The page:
Don't Wait to Find Your Passions | Jobs In ME
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Don't Wait to Find Your Passions

The bright yellow male goldfinch flew gracefully, yet deliberately, to and from the bird feeder outside of the sliding glass window as the sun highlighted his beautiful wings.

I sat quietly holding my friend, Maureen, in my arms as she slept and I watched the bird, so busy with his task. My friend was nearing the end of her time in this life as we know it. She was peaceful, stirring only when discomfort or pain broke through her attempt at sleep. Just a short three weeks before, I had sat with her at the Cancer Community Center while she was awaiting treatment.

"I thought I had more time," she had said to me.

"I know," I replied.

Reflect

We never know how much time we have. I sit with many of my clients in career transition, who struggle with finding their passion or not finding a new opportunity soon enough. Often, clients want time to move quickly when they are in transition. They want answers immediately and they wonder what might be the best direction to take.

During transition, it's good to balance reflection with action. Try something out and see if it fits. This could lead to seeing that you have more than one passion.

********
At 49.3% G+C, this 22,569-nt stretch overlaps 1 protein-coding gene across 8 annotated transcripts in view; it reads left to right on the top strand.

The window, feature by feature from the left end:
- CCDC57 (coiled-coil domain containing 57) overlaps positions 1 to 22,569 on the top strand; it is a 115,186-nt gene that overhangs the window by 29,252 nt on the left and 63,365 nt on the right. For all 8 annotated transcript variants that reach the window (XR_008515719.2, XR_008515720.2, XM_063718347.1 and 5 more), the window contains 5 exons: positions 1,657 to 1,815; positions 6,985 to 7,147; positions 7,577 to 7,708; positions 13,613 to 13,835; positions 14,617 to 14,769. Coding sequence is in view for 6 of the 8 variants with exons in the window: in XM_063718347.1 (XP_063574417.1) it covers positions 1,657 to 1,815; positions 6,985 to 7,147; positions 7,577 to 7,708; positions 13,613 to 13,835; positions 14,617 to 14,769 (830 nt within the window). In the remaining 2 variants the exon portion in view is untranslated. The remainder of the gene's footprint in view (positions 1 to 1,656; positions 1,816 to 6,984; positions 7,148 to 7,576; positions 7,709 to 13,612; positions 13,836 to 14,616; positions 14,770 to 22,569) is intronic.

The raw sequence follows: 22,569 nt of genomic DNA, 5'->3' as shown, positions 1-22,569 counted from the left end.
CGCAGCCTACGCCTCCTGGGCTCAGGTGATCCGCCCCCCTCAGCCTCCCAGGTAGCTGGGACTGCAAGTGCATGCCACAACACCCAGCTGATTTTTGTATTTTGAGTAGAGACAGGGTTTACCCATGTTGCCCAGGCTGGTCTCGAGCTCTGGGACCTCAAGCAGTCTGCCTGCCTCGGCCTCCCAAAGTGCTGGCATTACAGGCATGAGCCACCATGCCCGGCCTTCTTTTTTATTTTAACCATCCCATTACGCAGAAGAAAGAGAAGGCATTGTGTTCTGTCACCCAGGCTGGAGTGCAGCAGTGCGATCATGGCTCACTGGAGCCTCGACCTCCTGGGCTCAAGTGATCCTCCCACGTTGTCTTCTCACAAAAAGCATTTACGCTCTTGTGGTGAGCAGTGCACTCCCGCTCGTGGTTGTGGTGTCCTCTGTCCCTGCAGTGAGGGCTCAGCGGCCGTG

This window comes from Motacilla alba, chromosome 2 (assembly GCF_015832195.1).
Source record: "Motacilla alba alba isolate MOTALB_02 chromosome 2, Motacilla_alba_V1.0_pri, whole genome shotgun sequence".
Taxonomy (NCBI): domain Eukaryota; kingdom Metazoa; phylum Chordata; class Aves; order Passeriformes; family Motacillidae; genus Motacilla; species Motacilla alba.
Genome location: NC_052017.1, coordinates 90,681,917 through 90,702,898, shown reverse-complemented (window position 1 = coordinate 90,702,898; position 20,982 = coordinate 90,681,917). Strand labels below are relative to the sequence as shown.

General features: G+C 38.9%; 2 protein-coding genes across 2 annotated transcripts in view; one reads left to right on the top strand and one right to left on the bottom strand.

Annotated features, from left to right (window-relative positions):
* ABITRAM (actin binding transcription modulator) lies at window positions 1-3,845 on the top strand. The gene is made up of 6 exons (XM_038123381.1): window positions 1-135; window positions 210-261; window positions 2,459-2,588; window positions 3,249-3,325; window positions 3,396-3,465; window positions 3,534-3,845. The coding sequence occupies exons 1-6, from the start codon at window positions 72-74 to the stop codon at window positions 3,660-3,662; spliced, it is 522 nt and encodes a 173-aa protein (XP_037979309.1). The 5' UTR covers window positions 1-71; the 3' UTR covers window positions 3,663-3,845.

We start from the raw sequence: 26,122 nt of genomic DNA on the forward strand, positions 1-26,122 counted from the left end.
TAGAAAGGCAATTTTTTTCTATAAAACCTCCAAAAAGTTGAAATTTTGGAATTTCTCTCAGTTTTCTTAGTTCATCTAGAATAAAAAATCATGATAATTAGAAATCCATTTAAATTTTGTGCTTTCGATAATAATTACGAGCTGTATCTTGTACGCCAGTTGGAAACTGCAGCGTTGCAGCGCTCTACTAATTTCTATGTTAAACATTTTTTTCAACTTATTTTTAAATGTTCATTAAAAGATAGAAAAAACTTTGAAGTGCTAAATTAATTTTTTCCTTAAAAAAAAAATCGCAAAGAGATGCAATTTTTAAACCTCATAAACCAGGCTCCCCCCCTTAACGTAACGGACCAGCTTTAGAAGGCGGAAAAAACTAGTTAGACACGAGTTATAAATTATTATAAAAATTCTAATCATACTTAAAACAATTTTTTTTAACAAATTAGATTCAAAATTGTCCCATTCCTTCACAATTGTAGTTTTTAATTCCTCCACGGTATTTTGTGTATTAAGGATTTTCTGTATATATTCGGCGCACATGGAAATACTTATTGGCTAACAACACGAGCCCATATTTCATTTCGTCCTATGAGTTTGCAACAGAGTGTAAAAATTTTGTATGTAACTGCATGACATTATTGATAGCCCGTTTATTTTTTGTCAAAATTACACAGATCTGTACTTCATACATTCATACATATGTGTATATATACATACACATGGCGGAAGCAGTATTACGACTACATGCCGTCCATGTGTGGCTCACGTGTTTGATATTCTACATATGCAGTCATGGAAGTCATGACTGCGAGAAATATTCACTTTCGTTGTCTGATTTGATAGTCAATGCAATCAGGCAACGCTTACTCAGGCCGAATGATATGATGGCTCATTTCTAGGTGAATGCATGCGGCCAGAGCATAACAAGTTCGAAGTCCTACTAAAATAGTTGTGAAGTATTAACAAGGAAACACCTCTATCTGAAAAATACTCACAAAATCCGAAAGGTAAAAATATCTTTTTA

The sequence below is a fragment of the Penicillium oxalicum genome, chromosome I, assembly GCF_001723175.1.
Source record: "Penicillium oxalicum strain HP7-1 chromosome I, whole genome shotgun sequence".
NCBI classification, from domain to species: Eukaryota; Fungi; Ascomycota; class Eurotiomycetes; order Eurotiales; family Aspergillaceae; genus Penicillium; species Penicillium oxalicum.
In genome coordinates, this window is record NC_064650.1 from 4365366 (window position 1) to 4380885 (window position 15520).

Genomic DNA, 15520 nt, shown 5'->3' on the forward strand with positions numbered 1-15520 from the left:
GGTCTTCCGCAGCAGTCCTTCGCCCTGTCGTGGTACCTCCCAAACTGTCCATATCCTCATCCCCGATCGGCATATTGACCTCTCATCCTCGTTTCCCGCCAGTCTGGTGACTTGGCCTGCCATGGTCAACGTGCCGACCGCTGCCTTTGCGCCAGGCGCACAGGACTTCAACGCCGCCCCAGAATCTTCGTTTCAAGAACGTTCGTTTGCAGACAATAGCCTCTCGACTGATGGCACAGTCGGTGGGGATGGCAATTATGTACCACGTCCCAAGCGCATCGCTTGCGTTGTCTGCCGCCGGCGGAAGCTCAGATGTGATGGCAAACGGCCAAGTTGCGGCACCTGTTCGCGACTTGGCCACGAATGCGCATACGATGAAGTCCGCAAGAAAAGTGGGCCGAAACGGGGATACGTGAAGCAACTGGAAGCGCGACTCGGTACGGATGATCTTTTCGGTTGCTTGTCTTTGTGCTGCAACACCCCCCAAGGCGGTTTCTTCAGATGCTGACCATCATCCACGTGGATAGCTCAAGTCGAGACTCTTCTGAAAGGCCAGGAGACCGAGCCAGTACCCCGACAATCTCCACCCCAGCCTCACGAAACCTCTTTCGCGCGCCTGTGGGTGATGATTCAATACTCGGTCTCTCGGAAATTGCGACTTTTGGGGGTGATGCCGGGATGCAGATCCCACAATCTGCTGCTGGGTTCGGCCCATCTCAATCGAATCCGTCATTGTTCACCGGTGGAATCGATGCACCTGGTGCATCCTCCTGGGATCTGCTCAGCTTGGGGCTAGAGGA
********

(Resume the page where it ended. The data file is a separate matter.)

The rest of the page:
Discover

Maureen's long list of passions became evident to me as so many visitors came and went in her final days.

  • She was a master gardener with beautiful flower gardens around her home.
  • She cared deeply about feeding the hungry and planted a vegetable garden at the local library with the fruits of her labor going to the local food pantry.
  • She loved to bike and was part of a regular biking group.
  • She had a strong desire to help others with their fight against cancer, raising more than $45,000 over a 10-year period for the Jimmy Fund.
  • She enjoyed her college sorority friends and worked diligently to keep them connected by maintaining a contact list.
  • And she was a lover of dogs, especially her two yellow labs, Candy and Belle.

Maureen did not have one passion, but many passions. I encourage each of you in a time of transition to try many things. Volunteer. Take an art class. Try a new sport. Join a writer's group or book club.

Act

Whatever you do, do not wait. Try new things now while you have the time: between jobs, before or after work, on the weekends, whenever you can. And, you may be surprised and inspired with what you discover.

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Diane L. Dunton M.S., president of Potential Released Consulting Services since 1996, has over 25 years of business and HR experience. Diane has received specialized training with National Training Labs, the Gestalt Institute, Center for Creative Leadership, the University of Michigan's Organizational Career Development and the Center for Reengineering Leadership programs. She has developed programs for over 25,000 employees and leads more than 20 workshops annually offering executive coaching, professional individual coaching and programs on leadership and strategic planning. She has appeared before conferences of up to 9,000 participants and her work has appeared in both U.K. and U.S. management publications, including the Society for Training and Development's Team and Organizational Development Sourcebooks (2003-2006).Learn more about Diane at PotentialReleased.com.